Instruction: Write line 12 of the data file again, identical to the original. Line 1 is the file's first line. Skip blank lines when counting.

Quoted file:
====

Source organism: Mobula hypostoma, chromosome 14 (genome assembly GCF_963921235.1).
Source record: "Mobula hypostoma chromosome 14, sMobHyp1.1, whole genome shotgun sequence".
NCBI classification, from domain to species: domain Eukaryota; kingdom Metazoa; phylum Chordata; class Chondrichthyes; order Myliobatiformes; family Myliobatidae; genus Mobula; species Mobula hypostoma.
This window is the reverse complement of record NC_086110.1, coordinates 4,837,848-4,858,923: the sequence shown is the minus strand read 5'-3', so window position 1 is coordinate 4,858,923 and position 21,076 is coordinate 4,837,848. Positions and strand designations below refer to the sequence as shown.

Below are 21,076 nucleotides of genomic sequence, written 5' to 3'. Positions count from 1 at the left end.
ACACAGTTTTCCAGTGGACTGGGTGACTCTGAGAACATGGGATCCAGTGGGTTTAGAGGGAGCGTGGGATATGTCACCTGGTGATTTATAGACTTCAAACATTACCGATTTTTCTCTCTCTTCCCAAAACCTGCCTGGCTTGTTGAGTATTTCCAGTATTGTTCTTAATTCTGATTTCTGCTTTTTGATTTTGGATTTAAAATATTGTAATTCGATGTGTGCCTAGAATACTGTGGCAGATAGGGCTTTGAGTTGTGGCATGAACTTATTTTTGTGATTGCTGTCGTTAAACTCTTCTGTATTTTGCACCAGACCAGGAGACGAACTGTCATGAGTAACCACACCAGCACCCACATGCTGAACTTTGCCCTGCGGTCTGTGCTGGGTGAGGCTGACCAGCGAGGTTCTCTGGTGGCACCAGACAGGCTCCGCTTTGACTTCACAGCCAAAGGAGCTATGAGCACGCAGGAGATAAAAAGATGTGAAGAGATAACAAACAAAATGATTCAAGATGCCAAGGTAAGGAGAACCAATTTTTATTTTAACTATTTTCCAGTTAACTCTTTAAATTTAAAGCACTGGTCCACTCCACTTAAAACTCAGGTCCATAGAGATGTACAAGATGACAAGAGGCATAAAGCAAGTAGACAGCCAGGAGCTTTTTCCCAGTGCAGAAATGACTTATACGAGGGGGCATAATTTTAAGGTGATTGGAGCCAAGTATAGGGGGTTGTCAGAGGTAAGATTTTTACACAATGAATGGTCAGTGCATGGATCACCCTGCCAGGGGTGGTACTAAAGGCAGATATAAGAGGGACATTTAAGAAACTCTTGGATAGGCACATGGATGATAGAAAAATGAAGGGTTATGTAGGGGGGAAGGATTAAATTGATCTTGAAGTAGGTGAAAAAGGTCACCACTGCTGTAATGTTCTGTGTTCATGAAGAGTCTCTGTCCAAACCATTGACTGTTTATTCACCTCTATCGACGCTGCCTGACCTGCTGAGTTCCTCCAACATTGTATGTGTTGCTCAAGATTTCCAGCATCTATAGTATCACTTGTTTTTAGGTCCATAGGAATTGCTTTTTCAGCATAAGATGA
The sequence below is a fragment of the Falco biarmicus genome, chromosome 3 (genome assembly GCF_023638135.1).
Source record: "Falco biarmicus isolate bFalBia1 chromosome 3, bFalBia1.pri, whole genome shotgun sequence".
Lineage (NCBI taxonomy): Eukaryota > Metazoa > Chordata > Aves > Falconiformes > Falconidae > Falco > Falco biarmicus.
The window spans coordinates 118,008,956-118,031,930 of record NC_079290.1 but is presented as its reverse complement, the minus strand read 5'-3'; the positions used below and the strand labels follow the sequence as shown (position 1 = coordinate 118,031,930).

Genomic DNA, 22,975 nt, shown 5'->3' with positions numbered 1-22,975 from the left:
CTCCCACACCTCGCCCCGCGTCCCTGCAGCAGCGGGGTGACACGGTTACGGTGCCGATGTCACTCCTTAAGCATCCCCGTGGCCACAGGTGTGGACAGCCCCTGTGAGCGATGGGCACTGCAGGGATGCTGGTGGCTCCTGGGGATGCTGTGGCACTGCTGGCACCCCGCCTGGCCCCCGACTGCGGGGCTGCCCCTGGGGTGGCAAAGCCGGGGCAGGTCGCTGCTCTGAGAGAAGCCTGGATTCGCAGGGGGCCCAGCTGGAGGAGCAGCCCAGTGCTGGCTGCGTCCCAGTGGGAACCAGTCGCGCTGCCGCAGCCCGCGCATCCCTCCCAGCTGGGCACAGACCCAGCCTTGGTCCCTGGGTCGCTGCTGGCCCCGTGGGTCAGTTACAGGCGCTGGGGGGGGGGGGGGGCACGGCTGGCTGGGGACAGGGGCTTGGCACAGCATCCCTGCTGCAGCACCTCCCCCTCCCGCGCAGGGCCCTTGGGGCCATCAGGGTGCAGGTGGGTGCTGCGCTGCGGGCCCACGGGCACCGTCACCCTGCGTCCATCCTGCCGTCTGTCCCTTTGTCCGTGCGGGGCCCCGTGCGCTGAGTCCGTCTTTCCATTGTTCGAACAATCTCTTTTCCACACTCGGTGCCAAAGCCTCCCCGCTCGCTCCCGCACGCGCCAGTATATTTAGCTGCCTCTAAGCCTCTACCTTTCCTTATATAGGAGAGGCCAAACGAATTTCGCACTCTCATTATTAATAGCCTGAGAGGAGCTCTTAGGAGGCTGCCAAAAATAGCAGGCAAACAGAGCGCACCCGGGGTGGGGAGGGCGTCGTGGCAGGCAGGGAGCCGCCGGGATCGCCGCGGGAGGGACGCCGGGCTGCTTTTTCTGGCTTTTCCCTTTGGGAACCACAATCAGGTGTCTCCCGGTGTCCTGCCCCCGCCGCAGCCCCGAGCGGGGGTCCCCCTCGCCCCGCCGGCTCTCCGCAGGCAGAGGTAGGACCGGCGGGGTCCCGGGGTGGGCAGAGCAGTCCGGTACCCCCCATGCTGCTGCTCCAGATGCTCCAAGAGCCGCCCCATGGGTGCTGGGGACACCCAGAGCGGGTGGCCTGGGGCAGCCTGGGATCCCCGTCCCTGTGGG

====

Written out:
CTCCCACACCTCGCCCCGCGTCCCTGCAGCAGCGGGGTGACACGGTTACGGTGCCGATGTCACTCCTTAAGCATCCCCGTGGCCACAGGTGTGGACAGCCCCTGTGAGCGATGGGCACTGCAGGGATGCTGGTGGCTCCTGGGGATGCTGTGGCACTGCTGGCACCCCGCCTGGCCCCCGACTGCGGGGCTGCCCCTGGGGTGGCAAAGCCGGGGCAGGTCGCTGCTCTGAGAGAAGCCTGGATTCGCAGGGGGCCCAGCTGGAGGAGCAGCCCAGTGCTGGCTGCGTCCCAGTGGGAACCAGTCGCGCTGCCGCAGCCCGCGCATCCCTCCCAGCTGGGCACAGACCCAGCCTTGGTCCCTGGGTCGCTGCTGGCCCCGTGGGTCAGTTACAGGCGCTGGGGGGGGGGGGGGGCACGGCTGGCTGGGGACAGGGGCTTGGCACAGCATCCCTGCTGCAGCACCTCCCCCTCCCGCGCAGGGCCCTTGGGGCCATCAGGGTGCAGGTGGGTGCTGCGCTGCGGGCCCACGGGCACCGTCACCCTGCGTCCATCCTGCCGTCTGTCCCTTTGTCCGTGCGGGGCCCCGTGCGCTGAGTCCGTCTTTCCATTGTTCGAACAATCTCTTTTCCACACTCGGTGCCAAAGCCTCCCCGCTCGCTCCCGCACGCGCCAGTATATTTAGCTGCCTCTAAGCCTCTACCTTTCCTTATATAGGAGAGGCCAAACGAATTTCGCACTCTCATTATTAATAGCCTGAGAGGAGCTCTTAGGAGGCTGCCAAAAATAGCAGGCAAACAGAGCGCACCCGGGGTGGGGAGGGCGTCGTGGCAGGCAGGGAGCCGCCGGGATCGCCGCGGGAGGGACGCCGGGCTGCTTTTTCTGGCTTTTCCCTTTGGGAACCACAATCAGGTGTCTCCCGGTGTCCTGCCCCCGCCGCAGCCCCGAGCGGGGGTCCCCCTCGCCCCGCCGGCTCTCCGCAGGCAGAGGTAGGACCGGCGGGGTCCCGGGGTGGGCAGAGCAGTCCGGTACCCCCCATGCTGCTGCTCCAGATGCTCCAAGAGCCGCCCCATGGGTGCTGGGGACACCCAGAGCGGGTGGCCTGGGGCAGCCTGGGATCCCCGTCCCTGTGGG